Le Sueur’s account of the several years he spent working at a highly dysfunctional hotel in Tibet will be enjoyed by readers interested in visiting the country and it has some pretty funny moments. It has been dubbed Faulty Towers in Tibet by many, but for me this was, in part, its problem.
While Le Sueur comes to understand Tibet, he seems to get to know few Tibetans well. After all, he is working in a hotel populated by an ever-changing contingent of tourists and manned largely by foreigners.
Le Sueur gives a great account of what it might be like to run a business while dealing with the whims of the Communist Party of China, in a politically-charged atmosphere. This is sometimes interesting, but can become tedious to read about with lots of red tape and random, arbitrary decisions.
I find commenting on the short comings of non-fiction travel writing difficult, as it seems a pretty tall order to expect the author to bend the truth into some sort of narrative structure, when life is in fact often haphazard and meaningless by nature. But for me this book did feel like a lot of random occurrences strung together, and as a result I found myself fairly indifferent to whether I actually finished it or not.
Bard falls in love, consumes delicious food and alternatively battles and embraces French culture in Lunch in Paris. A simple concept, but one foodies, travel buffs, romantics and the French crazed will enjoy. Each chapter is punctuated with several recipes, which I must admit, not being much of a cook, I usually skipped over.
An American in London, Bard begins a fling with a Frenchman – hopping on the Eurostar after work each Friday for a weekend in Paris. Eventually her romance with Gwendal becomes more serious, she moves there and they become engaged. Hilarious accounts of cross-cultural marriage incidents ensue:
“Gwendal is expanding his range in English. Although he is used to giving straight-laced scientific papers at international conferences, his colloquial English is a mix of spaghetti Westerns, Fred Astaire and early Beatles lyrics. One evening when I was making dinner, Gwendal decided to scrub down the bathroom. He emerged with a bottle of Ajax in one hand and a sponge in the other. “That was some dirty bathroom,” he said, leaning against the door like John Wayne surveying the landscape from the porch of a saloon…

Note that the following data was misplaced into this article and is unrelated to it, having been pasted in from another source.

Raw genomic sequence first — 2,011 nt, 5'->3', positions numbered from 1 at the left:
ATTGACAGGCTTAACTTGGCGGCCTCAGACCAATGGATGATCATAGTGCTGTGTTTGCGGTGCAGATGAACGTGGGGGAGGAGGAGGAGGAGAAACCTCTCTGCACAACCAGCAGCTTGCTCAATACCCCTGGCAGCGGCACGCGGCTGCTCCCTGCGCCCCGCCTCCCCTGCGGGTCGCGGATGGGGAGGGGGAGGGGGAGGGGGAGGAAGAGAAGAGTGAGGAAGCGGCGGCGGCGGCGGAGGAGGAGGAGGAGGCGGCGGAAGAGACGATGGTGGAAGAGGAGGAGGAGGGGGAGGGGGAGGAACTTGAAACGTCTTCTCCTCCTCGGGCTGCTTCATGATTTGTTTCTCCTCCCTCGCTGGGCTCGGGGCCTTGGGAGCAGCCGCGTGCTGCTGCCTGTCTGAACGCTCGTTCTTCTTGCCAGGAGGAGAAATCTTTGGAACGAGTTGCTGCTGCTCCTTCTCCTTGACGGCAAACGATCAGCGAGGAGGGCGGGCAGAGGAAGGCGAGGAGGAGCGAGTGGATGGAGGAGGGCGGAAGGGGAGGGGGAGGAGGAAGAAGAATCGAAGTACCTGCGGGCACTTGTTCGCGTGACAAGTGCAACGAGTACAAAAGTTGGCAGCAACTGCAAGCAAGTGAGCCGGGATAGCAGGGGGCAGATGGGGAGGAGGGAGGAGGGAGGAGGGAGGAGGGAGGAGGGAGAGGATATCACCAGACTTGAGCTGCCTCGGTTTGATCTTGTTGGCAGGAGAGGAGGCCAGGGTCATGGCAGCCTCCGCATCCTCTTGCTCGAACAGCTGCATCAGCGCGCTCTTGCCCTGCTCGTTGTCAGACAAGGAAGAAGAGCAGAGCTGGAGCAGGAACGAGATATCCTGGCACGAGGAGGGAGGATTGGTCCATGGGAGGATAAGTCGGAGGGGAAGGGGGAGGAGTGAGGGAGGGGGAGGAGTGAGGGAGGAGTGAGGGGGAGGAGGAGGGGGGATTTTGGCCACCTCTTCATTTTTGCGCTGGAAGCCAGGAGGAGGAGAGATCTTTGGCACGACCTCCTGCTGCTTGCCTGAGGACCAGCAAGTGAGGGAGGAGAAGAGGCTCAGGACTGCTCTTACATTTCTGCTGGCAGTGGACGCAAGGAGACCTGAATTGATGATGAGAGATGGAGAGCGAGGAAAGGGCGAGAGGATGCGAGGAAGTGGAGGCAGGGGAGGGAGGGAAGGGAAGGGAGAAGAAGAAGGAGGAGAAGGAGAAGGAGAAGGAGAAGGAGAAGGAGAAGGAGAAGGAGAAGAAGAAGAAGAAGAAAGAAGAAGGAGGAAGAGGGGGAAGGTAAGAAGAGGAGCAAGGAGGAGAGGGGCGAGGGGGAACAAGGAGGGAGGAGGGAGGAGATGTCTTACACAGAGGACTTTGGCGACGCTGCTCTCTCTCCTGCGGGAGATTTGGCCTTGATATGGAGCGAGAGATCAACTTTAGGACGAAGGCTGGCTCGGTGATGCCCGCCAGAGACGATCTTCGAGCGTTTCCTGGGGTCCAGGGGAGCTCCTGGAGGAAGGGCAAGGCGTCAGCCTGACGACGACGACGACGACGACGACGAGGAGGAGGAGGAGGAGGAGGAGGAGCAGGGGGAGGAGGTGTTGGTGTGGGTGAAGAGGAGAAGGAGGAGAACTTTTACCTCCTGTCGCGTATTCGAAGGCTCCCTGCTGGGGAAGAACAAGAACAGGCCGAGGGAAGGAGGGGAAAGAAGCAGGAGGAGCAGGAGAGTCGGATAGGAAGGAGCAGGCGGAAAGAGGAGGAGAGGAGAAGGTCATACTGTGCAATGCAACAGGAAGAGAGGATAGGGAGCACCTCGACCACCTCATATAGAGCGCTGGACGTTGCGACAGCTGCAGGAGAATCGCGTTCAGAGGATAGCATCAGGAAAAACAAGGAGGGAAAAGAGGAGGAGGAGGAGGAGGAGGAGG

I have to censor myself. I never noticed the way I spoke English until I had someone mimicking me like a parrot. My vocabulary is a disorganised closet full of fifties slang and phrases plucked from my favourite nineteenth-century novels… I’ll be on the phone… gossiping about an old friend. “I don’t know what she thought of him, but clearly he thinks he’s the cat’s pajamas.”
“The cat’s pajamas,” said Gwendal later that night. “Can I use that?
“Not unless you want to get your ass kicked.””
Lunch in Paris is not the book for you if you’re on a diet. It made me crave wine; a couple of glasses of it seemed necessary while reading about Bard’s journey. It made my stomach growl. It made me want to bake. The following is one of many passages from the book that provoked my hunger:
“When le dessert finally arrives, it looks like an innocent upside down chocolate cupcake, accompanied by a small cloud of freshly whipped cream. But when my spoon breaks the surface, the chocolate centre flows like dark lava onto the whiteness of the plate. The last ounce of stress drains from my body… the menu says Moelleux au Chocolat Kitu.”
Light, funny and mouth watering, Lunch in Paris is a satisfying trip through France.